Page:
In Chris White's book, The Cruising Multihull, he did do some analysis of sailing related fatalities. The majority of them were due to MOB situations. The percentage of MOB situations per capita was significantly higher on the monohulls, than it was on the multihulls, and I doubt that has changed much. It is far easier to fall off a relatively narrow boat that is heeled over 25˚, than it is to fall off a much wider boat that is heeled 5-10˚.
As for capsize... properly sailed, a large cruising catamaran is very, very unlikely to flip. The amount of energy required to do so is astronomical. This is especially true once you get above 35' or so in LOA, as the capsize resistance goes up geometrically with the LOA.
Monohulls also have to worry about the keel falling off...as evidenced by the Texas A&M Cape Fear 38 incident. I would imagine that the reason that multihull accidents get far more press is that the boats are generally found—where many more monohulls disappear a year and are gone without any trace. A few examples of monohulls that disappeared without a trace: Jim Gray, on his 40' sailboat; Flying Colors, a 54' sailboat lost off the coast of NC; the 22' sailboat Cali, lost in upper Galveston Bay; Bugtrap, a Catalina 30 out of Dana Point; Takaroa II, a 30' Tahitian Ketch; Free Spirit, a 41' that sailed out of Newport, etc.
Now, as to using speed to avoid weather systems... I don't think the speed of the boat really helps to avoid a weather system that is headed for you, since the speed difference isn't usually all that great. However, the faster you can make a passage, the lower your chances of getting clobbered. A wise sailor I knew as a kid once told me if you have a 10-day passage with only a 10% chance of gale force winds...expect to spend about a day in gale force winds...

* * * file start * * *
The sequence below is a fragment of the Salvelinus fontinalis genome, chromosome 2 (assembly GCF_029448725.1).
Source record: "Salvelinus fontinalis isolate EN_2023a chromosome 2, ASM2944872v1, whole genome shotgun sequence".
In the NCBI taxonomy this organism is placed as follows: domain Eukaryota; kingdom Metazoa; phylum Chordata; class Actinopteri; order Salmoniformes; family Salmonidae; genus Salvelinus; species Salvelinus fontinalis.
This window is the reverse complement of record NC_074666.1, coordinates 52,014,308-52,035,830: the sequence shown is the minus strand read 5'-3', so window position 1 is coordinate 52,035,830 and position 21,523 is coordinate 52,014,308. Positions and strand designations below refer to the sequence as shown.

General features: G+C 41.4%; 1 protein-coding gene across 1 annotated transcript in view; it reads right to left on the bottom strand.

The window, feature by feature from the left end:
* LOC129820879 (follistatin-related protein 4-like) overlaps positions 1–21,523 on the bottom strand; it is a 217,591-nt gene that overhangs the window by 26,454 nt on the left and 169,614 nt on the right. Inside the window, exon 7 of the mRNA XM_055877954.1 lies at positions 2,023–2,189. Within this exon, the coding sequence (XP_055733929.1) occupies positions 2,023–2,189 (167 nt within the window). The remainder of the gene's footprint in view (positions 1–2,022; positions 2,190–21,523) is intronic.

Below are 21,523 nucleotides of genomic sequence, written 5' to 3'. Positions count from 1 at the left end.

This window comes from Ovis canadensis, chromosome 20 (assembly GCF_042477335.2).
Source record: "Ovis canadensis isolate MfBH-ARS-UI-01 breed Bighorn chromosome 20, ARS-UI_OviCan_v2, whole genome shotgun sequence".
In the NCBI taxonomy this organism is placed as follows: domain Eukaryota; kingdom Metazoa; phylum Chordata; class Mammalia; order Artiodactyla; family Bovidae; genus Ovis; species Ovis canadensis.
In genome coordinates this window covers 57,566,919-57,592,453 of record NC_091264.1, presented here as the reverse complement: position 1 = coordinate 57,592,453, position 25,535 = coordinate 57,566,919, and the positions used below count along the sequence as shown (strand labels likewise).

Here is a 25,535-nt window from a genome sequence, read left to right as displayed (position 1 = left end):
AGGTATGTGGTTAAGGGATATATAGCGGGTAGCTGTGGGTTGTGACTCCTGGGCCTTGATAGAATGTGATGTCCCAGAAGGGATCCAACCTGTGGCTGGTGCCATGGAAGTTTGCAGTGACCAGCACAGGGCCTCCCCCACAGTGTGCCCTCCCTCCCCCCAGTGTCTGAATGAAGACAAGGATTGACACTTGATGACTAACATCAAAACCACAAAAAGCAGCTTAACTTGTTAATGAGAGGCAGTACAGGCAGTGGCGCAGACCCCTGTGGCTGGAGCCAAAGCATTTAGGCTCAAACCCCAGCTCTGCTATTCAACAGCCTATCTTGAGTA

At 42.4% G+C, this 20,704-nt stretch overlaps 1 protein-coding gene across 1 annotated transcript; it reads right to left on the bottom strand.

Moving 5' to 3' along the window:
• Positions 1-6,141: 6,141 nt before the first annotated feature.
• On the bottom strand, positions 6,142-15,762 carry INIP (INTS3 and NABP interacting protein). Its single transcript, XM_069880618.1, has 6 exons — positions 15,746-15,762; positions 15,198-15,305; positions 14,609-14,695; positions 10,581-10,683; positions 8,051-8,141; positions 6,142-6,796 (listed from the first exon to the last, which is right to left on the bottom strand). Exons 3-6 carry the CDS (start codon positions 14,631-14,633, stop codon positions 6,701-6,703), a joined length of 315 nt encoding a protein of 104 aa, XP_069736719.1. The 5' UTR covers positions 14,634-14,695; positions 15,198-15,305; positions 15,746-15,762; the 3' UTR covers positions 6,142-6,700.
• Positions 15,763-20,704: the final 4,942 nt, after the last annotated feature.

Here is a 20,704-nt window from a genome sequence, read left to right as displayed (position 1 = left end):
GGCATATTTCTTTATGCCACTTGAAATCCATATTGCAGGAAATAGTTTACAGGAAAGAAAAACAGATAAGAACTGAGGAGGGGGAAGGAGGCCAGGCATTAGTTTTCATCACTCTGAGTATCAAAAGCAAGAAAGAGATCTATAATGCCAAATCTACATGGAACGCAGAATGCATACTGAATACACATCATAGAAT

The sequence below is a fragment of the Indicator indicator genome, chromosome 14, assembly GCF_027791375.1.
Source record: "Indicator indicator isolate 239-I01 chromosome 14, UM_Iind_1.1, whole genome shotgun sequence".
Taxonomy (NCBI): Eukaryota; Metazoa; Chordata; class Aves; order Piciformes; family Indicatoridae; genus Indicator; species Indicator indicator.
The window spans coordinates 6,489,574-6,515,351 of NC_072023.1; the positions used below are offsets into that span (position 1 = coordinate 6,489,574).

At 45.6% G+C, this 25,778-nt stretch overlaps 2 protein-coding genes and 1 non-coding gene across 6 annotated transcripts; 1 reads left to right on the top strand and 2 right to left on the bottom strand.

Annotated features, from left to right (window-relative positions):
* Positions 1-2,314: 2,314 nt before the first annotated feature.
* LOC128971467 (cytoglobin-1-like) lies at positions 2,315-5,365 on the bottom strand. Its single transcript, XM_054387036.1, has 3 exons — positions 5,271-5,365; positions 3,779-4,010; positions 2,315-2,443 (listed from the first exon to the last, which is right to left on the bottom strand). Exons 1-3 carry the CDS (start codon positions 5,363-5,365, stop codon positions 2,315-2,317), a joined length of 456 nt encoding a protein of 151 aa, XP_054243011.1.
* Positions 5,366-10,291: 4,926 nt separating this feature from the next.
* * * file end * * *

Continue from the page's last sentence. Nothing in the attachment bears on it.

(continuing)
The faster the boat can make the passage, the shorter the exposure to heavy weather. However, you can't give up speed for seaworthiness.
As for righting an inverted multihull. Yes, it can be done and doesn't generally require a crane to do so. To right a cruising size multihull, you generally need to rig a bridle and right it fore-and-aft... bow-over-stern. Many cruising size multihulls have a fairly useable cabin, even when inverted. Farrier actually has designed a survival berth into some of his larger designs, which is to be used if the boat inverts. One major point about inverted multihulls is that they are far more visible to rescuers than a tiny life raft, and often far safer and more stable. As to whether food/water/electricity are available in an inverted multihull, it depends on the design and how you stored supplies. If you think an inverted multihull is wet, you've never been in a liferaft... I've been in one during a liferaft demo, and they're pretty wet inside...unavoidably so, since they tend to be of fairly low freeboard and relatively unstable.